Much to the delight of Texas A&M head coach Dennis Franchione, construction crews began working on the final upgrade planned for Kyle Field before opening kickoff against Montana State next Saturday night—the new EQUI-FLOR.
The new interlocking tiles of the new surface, which is commonly used at equestrian sites as well, will cover the old concrete track around the playing surface and gives the Aggies a non-slip surface that Franchione has been asking for since his arrival.
A&M Director of Athletics Bill Byrne and his staff have been looking for a surface to replace the concrete for quite some time, but because of the "souvenirs" left behind by Parson's Mounted Cavalry's equine friends, it made the search a little more difficult than just finding a surface that would give football players more traction.
Most stadiums could simply find a surface that gives players more traction after running out of bounds, but because of the infections that can be caused from the bacteria left behind by horses, A&M had to find an anti-microbial surface that meets all the health requirements for prevention of staph infection that can set in on cuts and abrasions.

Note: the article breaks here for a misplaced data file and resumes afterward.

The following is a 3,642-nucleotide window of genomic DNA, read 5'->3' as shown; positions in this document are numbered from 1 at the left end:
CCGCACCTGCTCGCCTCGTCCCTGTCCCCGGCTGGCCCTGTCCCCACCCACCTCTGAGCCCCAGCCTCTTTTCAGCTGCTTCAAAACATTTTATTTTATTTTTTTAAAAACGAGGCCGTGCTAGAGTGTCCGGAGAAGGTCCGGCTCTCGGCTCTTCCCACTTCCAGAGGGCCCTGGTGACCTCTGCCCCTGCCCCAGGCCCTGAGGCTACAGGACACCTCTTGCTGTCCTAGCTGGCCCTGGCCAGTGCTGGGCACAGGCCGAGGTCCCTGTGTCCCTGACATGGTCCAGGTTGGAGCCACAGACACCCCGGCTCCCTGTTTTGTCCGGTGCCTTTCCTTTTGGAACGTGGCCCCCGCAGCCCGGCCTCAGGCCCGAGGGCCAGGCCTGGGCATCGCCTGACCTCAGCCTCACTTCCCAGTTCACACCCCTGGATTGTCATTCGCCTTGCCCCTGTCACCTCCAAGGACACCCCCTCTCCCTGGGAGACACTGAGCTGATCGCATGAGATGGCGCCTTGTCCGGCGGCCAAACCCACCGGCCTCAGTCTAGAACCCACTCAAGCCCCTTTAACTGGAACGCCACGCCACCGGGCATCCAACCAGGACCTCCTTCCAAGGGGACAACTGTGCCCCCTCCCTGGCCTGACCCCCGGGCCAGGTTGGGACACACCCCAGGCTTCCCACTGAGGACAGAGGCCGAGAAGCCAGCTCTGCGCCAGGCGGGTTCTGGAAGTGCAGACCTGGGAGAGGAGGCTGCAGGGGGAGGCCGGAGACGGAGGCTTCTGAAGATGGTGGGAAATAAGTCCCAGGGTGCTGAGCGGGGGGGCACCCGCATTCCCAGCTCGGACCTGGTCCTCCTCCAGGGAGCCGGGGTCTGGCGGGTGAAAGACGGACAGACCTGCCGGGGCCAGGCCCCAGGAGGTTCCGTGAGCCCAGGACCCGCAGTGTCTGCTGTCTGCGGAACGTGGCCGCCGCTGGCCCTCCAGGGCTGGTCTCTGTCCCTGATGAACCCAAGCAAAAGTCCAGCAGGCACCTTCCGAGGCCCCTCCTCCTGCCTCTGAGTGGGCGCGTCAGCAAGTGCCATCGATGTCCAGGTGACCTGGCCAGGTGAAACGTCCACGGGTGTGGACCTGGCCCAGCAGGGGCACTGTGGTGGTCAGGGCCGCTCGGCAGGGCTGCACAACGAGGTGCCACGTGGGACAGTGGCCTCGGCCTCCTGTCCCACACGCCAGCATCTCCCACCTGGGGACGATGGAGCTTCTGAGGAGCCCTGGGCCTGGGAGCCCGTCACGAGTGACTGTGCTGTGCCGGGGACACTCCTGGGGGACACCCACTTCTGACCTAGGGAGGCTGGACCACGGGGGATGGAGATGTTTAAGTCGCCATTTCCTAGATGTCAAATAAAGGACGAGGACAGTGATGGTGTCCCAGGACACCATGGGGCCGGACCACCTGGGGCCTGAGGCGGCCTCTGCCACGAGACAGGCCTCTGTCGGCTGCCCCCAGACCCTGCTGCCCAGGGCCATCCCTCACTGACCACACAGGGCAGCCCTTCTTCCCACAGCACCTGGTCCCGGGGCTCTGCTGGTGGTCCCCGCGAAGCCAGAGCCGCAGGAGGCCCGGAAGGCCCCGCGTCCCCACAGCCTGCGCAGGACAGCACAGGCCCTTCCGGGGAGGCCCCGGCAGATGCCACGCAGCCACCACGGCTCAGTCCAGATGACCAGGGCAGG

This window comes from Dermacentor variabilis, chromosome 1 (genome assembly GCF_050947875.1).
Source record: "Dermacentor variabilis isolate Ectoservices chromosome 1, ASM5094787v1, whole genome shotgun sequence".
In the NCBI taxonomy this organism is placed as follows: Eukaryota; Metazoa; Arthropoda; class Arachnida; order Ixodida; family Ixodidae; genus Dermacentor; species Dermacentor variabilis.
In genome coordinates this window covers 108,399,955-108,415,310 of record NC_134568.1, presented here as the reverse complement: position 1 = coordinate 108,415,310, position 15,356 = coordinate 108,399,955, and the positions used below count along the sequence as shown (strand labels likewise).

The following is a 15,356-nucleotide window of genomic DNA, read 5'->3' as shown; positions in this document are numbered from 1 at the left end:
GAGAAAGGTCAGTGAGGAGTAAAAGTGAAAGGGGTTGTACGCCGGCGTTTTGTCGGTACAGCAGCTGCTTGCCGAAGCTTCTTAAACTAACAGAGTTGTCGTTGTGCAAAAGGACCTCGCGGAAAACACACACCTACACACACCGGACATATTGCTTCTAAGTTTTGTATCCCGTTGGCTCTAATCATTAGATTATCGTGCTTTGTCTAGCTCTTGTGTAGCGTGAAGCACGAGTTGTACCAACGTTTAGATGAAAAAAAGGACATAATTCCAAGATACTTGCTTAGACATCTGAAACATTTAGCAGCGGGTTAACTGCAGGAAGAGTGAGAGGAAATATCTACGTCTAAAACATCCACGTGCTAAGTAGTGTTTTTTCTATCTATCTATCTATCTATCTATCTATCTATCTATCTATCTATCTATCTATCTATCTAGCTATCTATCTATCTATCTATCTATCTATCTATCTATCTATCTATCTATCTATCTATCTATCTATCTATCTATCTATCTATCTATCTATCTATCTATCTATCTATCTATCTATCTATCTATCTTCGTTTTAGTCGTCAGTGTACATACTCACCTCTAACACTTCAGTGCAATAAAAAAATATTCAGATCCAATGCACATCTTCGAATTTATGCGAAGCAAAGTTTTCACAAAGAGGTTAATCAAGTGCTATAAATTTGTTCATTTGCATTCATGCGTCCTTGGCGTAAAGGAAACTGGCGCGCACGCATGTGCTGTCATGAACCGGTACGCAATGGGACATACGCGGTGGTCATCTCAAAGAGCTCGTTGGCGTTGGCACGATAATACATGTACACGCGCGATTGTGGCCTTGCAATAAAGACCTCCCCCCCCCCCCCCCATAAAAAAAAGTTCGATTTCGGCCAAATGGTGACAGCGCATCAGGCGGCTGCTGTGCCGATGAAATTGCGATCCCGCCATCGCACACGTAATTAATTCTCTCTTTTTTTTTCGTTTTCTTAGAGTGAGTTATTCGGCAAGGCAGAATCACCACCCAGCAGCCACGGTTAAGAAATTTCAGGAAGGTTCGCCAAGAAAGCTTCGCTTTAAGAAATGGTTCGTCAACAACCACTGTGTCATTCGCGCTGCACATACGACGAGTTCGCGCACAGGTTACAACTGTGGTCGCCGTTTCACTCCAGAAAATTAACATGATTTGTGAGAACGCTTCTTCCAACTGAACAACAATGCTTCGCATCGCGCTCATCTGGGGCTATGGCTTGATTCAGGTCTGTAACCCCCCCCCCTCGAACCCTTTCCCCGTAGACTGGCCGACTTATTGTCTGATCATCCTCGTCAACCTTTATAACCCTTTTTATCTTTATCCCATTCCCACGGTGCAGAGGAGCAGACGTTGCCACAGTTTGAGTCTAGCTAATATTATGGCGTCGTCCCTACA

"Our athletic trainers and our venerable director of facilities, Billy Pickard, said they have never dealt with a serious injury caused by the concrete, we have still looked diligently for a long time for something to cover it with," Byrne said. "We found it in EQUI-FLOR."
During the Aggies open practice for Coach Fran Charities 5K participants this past weekend, one of the A&M wide receivers went sliding into the concrete wall. Franchione is hoping this proactive measure by the A&M administration prevents injuries before they happen.
"I've said for several year snow that we need to (get rid of the concrete)," Franchione said. "Running in cleats on that concrete is really dangerous. Hopefully this surface will offer a little traction for when our guys get pushed out there."
The new dark gray covering on the track also gives the stadium a sharper look rather than the dull gray of concrete that gave the stadium a look that was more like a mausoleum before the renovations of the past two years.
"We could have had charcoal, or maroon but were warned it would weather its way to pink," Byrne said.
The new surface will also be used as a warm up area for track meets once the new indoor track facility opens.
A&M covers slippery track
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